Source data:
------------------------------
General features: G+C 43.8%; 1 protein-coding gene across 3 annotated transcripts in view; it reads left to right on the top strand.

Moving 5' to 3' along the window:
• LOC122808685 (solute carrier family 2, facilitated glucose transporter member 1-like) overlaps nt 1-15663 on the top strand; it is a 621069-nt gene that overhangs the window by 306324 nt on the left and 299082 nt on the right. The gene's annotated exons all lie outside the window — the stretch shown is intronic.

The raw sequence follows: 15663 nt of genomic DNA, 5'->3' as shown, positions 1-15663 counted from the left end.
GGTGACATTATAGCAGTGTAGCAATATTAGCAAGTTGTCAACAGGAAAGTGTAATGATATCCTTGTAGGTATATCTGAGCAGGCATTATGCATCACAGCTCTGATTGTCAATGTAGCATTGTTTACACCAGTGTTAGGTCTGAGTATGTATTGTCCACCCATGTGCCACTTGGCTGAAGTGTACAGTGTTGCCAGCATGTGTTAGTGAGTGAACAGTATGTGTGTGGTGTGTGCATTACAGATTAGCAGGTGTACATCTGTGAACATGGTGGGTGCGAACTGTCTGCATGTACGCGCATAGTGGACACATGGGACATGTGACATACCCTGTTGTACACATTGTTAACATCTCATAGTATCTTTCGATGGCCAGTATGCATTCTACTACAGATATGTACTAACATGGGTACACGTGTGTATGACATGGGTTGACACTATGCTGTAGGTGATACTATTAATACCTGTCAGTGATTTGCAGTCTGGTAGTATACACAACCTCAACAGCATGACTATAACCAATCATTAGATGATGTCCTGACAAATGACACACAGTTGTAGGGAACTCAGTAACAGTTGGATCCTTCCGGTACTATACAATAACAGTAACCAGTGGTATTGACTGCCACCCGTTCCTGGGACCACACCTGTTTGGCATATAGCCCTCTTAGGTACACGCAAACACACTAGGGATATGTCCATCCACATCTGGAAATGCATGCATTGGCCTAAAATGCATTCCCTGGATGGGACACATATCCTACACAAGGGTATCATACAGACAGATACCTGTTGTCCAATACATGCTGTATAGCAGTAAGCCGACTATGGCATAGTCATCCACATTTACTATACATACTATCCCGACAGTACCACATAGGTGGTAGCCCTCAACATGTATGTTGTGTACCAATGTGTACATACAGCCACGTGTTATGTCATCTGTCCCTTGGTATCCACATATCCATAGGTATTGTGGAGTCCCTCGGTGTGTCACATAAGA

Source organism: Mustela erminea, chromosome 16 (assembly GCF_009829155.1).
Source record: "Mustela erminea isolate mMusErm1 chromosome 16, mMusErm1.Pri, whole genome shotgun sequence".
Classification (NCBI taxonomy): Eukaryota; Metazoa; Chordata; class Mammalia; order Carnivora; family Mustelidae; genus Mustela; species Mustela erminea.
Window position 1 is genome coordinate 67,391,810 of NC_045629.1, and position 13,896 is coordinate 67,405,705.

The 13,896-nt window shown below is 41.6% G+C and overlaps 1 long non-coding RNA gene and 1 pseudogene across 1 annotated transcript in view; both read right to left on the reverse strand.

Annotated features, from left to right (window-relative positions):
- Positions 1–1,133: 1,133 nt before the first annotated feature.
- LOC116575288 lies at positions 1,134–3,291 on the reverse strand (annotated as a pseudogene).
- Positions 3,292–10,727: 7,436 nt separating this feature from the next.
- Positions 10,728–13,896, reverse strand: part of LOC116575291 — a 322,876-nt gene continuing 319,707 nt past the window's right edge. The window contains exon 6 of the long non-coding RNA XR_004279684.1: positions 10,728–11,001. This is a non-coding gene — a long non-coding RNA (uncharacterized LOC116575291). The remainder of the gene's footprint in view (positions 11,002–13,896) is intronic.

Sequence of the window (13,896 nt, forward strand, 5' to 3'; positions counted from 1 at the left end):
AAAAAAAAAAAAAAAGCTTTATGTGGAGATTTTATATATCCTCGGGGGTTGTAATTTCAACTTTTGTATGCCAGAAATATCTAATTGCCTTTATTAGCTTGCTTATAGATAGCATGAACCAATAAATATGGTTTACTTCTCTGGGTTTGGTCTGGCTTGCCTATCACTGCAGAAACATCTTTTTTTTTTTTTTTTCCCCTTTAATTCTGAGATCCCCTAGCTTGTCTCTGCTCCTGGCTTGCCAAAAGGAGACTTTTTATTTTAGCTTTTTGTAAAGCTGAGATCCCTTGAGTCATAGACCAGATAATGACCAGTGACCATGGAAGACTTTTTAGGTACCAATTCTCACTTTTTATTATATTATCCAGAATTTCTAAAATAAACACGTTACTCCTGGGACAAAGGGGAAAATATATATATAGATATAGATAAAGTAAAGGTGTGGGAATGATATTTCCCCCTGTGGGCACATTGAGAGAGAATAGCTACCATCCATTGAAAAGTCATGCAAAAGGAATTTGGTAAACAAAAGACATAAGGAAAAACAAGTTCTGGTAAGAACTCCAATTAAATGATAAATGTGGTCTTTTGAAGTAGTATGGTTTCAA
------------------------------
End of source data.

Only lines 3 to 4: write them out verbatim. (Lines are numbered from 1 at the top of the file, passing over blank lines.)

• LOC122808685 (solute carrier family 2, facilitated glucose transporter member 1-like) overlaps nt 1-15663 on the top strand; it is a 621069-nt gene that overhangs the window by 306324 nt on the left and 299082 nt on the right. The gene's annotated exons all lie outside the window — the stretch shown is intronic.

The raw sequence follows: 15663 nt of genomic DNA, 5'->3' as shown, positions 1-15663 counted from the left end.